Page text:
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February 22, 2018

Freiheit & Ho has new name, new digs and a new leadership team

Journal Staff Reporter

Photo from Freiheit Architecture [enlarge]
Freiheit Architecture’s new team is: (left to right) Chris Amonson, Arthur Chang, Sherri Miller, Rick Grimes, Jen Caudle and David Hills.

Freiheit & Ho Architects is moving from Kirkland to Bellevue, and changing its name and leadership team.

Freiheit Architecture is now led by David Hills, president; Arthur Chang, principal, executive vice president and director of design; Rick Grimes and Sherri Miller, principals; and Jen Caudle and Chris Amonson, senior project architects.

Lawrence Ho retired in 2013 and Dick Freiheit retired in 2016 from the firm they founded. Chang said that set up a shift away from one person making top-level decisions to more of a team approach. The team brings a diversity of experience, talent and new blood, he said.

On Monday, the 45-person firm will move into the 929 Office Tower at 929 108th Avenue N.E. It designed the space to be efficient and open so employees can collaborate and clients can see how the firm works, much like in an artist's studio.

The longtime Eastside firm decided to not renew its Kirkland lease. It selected Bellevue for transit (including the future light rail) and amenities, which should help attract talent, Chang said.

Moreover, the location reflects the firm's shift to more high- and mid-rise projects in urban areas, said Hills. “We see that as where a lot of the future growth and development is going to come from.”

The firm was founded in 1985. Initially it did work for The Boeing Co. and McDonald's restaurants in the Northwest. In more recent years, the firm designed prototypes for parts distribution centers for Paccar.

Projects now also include mixed-use and redevelopment, assisted living, civic and cultural, hospitality, restaurants, corporate, health care, retail, industrial, office, tenant improvements and master planning.

Having that range, Chang said, helps the firm to design better mixed-use projects. “It keeps things interesting and makes each one of the projects stronger because it allows us to think out of the box.”

The firm designed Avalara Hawk Tower, which is about to open in Pioneer Square.

One example is a project that is about to open in Pioneer Square: Avalara Hawk Tower. Freiheit designed the two towers, which are connected by an atrium. They have office space, an Embassy Suites Hotel, and retail and restaurant space, including a new 13 Coins that the firm designed.

The complex is one of a number of projects Freiheit has designed for Seattle-based American Life, which locally pioneered using the EB-5 program to attract foreign investment in real estate. Among the others is Home Plate Center near Safeco Field.

Freiheit Architecture hopes to attract new clients with its pragmatic approach to the architectural process. Chang said the firm will bring ideas to the table, but its designers won't force a preconceived direction or aesthetic on a client. “It's not that we don't value high design, it's that we don't come with a set agenda,” he said.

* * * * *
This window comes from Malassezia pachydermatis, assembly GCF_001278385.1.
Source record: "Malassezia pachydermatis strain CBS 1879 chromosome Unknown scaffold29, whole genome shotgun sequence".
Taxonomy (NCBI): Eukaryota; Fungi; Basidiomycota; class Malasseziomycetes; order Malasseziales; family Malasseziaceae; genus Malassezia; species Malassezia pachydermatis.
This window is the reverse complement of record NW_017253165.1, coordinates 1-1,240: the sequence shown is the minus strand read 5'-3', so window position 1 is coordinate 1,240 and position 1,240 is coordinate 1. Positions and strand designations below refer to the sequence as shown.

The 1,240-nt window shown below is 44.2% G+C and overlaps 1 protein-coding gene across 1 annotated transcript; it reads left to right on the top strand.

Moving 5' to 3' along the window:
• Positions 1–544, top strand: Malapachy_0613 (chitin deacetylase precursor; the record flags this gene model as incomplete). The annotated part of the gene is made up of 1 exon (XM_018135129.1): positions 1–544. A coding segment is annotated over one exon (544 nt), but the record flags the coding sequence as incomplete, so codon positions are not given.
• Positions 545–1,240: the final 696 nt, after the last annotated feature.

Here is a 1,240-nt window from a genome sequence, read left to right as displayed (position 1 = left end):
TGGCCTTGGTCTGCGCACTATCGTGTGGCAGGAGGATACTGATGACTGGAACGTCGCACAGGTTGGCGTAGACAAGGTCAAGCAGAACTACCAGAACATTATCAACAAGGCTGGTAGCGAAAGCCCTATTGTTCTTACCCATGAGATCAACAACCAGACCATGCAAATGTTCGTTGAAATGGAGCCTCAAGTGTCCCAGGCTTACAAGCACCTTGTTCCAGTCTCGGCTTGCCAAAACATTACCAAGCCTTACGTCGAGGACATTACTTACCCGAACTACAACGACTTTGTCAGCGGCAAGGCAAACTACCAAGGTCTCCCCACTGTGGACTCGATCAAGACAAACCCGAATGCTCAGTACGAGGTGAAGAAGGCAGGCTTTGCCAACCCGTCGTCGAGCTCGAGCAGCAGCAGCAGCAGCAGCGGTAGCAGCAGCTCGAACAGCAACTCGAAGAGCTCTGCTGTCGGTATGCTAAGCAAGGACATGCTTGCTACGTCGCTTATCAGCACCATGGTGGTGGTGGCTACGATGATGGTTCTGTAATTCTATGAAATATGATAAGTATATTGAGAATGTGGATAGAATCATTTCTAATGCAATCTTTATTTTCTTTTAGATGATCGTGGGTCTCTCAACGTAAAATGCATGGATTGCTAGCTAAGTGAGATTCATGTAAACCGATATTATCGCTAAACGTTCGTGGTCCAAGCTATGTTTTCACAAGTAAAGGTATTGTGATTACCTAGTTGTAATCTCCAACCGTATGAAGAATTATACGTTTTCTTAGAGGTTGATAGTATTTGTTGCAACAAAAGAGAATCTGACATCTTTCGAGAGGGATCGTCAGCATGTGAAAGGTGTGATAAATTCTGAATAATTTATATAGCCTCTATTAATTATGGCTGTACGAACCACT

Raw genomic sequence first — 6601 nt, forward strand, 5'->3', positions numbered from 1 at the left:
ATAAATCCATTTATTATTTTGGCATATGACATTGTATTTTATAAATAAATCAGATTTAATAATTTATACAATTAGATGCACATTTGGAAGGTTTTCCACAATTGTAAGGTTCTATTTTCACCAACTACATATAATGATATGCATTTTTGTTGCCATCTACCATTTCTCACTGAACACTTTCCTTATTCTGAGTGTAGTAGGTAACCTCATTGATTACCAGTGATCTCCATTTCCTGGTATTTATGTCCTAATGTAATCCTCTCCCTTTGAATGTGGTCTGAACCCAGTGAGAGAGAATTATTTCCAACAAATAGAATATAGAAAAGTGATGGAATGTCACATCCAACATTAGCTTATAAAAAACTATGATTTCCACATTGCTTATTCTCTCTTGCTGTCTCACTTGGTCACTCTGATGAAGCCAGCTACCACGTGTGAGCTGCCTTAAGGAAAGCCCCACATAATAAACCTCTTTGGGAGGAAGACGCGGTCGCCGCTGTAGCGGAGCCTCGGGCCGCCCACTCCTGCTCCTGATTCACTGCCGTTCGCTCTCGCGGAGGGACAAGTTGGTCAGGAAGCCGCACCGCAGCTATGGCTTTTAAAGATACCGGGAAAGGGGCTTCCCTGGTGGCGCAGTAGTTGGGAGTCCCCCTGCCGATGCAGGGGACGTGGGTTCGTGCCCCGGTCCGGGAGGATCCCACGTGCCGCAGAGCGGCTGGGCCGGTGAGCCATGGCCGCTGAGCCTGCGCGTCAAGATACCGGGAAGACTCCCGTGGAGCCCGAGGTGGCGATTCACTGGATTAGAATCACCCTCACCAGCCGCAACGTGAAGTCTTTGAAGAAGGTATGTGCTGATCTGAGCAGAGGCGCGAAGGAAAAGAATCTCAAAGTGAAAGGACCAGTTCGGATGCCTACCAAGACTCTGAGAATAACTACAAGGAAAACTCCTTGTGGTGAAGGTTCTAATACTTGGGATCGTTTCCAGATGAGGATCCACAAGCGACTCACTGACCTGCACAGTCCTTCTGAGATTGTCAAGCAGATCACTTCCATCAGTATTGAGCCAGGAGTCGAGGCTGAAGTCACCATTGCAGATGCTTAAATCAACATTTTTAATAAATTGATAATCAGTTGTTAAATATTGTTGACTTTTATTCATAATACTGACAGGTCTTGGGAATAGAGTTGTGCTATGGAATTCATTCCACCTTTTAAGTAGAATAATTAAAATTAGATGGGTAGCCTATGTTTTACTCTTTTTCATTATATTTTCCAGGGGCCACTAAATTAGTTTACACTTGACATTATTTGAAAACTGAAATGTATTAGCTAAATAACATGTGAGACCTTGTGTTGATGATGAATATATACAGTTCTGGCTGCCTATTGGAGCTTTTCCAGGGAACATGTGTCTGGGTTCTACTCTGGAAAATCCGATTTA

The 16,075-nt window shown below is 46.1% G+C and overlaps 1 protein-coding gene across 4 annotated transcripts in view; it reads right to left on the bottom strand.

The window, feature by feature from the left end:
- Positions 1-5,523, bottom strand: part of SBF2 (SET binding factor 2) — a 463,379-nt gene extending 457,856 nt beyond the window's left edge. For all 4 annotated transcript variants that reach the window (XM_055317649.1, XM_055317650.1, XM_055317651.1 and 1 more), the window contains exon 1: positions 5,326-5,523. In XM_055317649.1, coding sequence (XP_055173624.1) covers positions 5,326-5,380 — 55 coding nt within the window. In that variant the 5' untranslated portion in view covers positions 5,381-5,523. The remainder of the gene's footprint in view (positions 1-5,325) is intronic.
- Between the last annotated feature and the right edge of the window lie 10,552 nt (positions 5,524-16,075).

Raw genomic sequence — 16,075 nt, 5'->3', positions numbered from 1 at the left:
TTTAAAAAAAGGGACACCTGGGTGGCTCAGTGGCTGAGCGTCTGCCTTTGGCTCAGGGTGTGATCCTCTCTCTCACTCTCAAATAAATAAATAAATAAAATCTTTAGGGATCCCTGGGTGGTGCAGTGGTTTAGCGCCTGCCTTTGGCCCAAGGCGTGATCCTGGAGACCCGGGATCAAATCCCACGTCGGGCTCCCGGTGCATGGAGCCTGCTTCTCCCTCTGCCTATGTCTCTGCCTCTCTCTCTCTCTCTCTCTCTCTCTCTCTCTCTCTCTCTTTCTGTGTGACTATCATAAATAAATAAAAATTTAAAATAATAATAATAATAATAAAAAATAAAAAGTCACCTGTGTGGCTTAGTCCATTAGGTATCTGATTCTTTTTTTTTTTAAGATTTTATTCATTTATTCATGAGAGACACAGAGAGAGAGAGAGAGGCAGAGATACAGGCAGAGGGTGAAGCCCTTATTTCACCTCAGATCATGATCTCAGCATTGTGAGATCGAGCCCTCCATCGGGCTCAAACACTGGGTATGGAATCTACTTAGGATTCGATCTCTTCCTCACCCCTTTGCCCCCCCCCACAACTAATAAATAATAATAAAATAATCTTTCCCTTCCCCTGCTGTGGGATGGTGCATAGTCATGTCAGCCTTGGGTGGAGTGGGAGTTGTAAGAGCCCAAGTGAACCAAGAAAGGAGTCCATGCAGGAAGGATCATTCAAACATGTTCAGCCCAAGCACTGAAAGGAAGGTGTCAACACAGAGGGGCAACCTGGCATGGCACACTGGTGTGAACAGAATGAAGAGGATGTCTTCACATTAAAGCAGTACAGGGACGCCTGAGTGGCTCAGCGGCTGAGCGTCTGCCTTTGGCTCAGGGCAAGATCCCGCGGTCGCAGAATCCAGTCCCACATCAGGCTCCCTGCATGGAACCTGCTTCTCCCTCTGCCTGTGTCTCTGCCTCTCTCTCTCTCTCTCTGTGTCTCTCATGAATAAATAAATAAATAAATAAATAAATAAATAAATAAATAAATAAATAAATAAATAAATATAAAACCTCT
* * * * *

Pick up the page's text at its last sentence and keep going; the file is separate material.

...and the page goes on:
Chang said some elements that drive good, functional architecture can get lost with a set agenda that, for instance, focuses too much on sustainability. Sustainability is important, he said, but sometimes “the enduring value of the building gets compromised” if that is not balanced against other important elements.

In Seattle, the firm is working on renovation of the historic Lowman & Hanford building at 616 First Ave. for Manchester, Vermont-based Manchester Capital Management.

It also is working with design architect Shigeru Ban Architects on a major mixed-use project at 500 S. Jackson St. The complex, by PortLiving of Vancouver, B.C., will have apartments and possibly a hotel, as well as retail and commercial space.

Hills said the firm is optimistic about the Seattle area market, but is seeing a slight slowdown in high- and mid-rise apartments right now.

The firm is working on more two- and three-story infill apartment buildings in secondary markets such as Kent, Auburn and Bothell. Hill said that's because renters are seeking more affordability, and rents are rising enough in those markets to justify building.

In the next upswing, he said, the firm would like to design more large apartment complexes.

Freiheit Architecture also is working on townhouses, including Spring Peak at Talus Townhomes and Kelkari Townhomes, both in Issaquah, and Avid Townhomes in Bellevue. Hills said townhouses are more affordable and let people live near jobs.

His firm is also doing master planning for Lynnwood Convention Center and for a development with housing, civic buildings and commercial space for the Tulalip Tribes on Tulalip Bay.


Lynn Porter can be reached by email or by phone at (206) 622-8272.

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